On a Wednesday morning, Mike Hutto wielded a long-handled ladle that looked like a small paddle, stirring some 45 gallons of a hot, creamy concoction he called his “Mystery Soup”.
I asked him what the recipe for the soup was.
“Whatever we got in the back,” he chuckled.
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The wry 62-year old who was raised in Washington Carver Village will be retiring soon from his job as manager of The Soup Cellar at Washington Street United Methodist Church in downtown Columbia.
Monday through Friday, beginning at 10:45 a.m., the soup kitchen is Ground Zero for almost 200 homeless and hungry human beings and for nearly 10 years, Hutto has kept the soup hot, the line moving, the volunteers organized and the hungry fed.
But for all of that, you won’t hear Hutto waxing poetic about his role in easing the plight of the city’s homeless population.
Instead, you’ll be offered a smile and a sense that he is simply going about his business in an “office” overrun with peanut butter and jelly sandwiches and people wearing knit hats, heavy coats and weathered faces.
“Mike is full of compassion but he knows the people we serve and how to deal with them,” said volunteer Lynda Neese. “He’s disciplined and compassionate at the same time. He can joke with the homeless and he can be firm with them when he has to.”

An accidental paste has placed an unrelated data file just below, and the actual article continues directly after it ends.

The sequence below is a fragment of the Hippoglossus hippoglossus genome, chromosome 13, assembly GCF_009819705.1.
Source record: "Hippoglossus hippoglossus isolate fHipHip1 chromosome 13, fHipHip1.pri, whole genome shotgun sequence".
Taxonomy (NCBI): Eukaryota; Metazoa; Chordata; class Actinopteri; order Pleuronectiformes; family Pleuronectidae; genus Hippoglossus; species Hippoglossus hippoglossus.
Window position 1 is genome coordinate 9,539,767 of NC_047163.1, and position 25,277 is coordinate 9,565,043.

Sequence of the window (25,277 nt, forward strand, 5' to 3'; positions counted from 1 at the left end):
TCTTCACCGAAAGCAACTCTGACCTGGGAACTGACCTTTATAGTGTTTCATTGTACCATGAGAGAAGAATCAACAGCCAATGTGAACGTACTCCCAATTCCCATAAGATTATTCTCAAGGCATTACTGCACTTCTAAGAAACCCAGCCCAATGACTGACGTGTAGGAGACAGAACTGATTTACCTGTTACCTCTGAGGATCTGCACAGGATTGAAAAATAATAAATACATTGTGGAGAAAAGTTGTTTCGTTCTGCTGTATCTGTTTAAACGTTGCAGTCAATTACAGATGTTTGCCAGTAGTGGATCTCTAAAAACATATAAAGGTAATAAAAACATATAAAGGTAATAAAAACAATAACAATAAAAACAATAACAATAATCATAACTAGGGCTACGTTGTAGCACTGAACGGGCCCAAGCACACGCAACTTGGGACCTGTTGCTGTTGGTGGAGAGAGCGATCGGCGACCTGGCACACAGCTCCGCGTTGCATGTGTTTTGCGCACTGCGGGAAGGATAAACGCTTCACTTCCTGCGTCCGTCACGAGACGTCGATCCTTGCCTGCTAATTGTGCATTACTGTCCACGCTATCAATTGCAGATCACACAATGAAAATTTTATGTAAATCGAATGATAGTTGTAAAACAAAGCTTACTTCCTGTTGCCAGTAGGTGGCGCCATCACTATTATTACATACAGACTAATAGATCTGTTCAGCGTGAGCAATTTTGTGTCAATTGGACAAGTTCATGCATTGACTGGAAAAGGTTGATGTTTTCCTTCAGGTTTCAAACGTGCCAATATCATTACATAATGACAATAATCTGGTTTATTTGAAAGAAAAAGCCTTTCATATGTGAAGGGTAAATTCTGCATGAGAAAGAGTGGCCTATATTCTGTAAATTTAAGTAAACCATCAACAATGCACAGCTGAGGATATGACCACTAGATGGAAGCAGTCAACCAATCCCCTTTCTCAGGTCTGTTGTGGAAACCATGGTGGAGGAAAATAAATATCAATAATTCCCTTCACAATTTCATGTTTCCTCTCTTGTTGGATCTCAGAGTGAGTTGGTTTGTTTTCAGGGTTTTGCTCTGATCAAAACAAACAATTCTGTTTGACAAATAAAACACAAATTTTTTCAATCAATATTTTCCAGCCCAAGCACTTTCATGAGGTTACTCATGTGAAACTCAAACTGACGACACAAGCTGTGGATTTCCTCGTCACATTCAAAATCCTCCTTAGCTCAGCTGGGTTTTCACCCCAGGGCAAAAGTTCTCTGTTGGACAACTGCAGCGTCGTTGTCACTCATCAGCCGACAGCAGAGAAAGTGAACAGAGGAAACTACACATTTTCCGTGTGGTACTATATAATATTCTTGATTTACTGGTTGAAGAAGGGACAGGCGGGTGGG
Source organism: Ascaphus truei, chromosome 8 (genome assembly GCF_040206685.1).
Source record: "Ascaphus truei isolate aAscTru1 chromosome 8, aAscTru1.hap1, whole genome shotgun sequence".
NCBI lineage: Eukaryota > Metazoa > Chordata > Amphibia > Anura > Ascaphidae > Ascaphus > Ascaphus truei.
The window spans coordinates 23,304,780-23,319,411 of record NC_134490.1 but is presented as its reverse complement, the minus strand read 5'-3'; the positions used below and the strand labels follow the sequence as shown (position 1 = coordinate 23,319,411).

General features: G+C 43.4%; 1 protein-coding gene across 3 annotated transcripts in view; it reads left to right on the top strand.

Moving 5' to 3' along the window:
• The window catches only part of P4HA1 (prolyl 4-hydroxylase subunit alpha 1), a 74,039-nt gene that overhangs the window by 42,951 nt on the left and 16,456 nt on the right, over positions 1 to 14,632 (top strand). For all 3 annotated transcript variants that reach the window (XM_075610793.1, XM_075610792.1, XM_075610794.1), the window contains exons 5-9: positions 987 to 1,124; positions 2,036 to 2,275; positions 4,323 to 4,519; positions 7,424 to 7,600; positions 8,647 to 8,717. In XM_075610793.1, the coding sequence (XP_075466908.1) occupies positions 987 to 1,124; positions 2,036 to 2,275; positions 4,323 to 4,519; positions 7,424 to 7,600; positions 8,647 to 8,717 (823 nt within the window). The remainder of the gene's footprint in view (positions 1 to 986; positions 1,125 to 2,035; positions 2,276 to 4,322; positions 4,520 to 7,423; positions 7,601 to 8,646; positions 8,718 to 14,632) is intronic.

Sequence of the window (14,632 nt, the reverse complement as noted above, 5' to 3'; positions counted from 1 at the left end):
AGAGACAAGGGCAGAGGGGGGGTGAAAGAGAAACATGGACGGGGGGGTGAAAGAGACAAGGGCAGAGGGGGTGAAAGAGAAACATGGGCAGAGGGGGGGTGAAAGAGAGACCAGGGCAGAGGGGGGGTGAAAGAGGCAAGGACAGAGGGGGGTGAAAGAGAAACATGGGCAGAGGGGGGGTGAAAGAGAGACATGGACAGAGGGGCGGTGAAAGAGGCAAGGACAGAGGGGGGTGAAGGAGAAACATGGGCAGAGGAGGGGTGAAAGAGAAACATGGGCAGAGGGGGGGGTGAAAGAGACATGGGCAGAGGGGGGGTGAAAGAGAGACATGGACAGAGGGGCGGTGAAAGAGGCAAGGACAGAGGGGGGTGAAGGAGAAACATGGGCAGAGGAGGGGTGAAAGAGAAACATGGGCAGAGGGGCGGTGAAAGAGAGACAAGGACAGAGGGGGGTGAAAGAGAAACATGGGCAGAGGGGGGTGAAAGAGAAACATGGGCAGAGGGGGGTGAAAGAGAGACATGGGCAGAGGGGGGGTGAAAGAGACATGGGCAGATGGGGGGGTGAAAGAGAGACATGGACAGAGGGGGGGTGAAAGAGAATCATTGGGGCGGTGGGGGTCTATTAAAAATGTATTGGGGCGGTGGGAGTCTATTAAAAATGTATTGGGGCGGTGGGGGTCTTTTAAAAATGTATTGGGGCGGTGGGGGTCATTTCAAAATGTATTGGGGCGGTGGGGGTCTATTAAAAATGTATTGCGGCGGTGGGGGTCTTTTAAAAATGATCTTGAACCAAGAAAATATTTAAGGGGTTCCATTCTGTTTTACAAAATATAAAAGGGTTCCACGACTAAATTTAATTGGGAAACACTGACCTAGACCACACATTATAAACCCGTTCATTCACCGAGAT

I asked Hutto if city fathers had talked to him about the city’s homeless population as solutions to the situation are cast about.
“No, shore haven’t,” he said.
So if he were asked?
“Some of these guys want to work. We need to be putting ’em on a little plan. Put them in some kind of training. Find them something to do. I see a lot of the same faces every day. Some new.”
And on a recent damp, cold Wednesday, all ready for a hot meal.
“Mike is a realist,” volunteer Gary Miller said. “He sees his job as accepting the homeless as they are and providing them the nourishment that they need to get through another day.”
Hutto is also a source of humor in a situation fraught with a whole lot less than funny, Miller said.
“One day a man came through the line and asked, ‘You don’t have a meat sandwich?’ Mike said, ‘Look, this ain’t no Burger King. You can’t have it your way.’ ”
But you can know that Hutto is all-the-way when it comes to managing a daily feeding operation with a volunteer corps from 16 churches in the Columbia area.
I asked Robbie Douglas, business manager at the church, what Hutto has meant to the soup kitchen and the almost 200 unpaid helpers who operate it.
“They love him. As a volunteer, you’ve got to feel good about the place you’re going to volunteer and Mike does that. He’s the person that has the personal relationship with the volunteers and with the homeless and the hungry. He’s the glue.”
And he will surely be missed by those who serve and those who are served in the basement of the big brick church on Washington Street.
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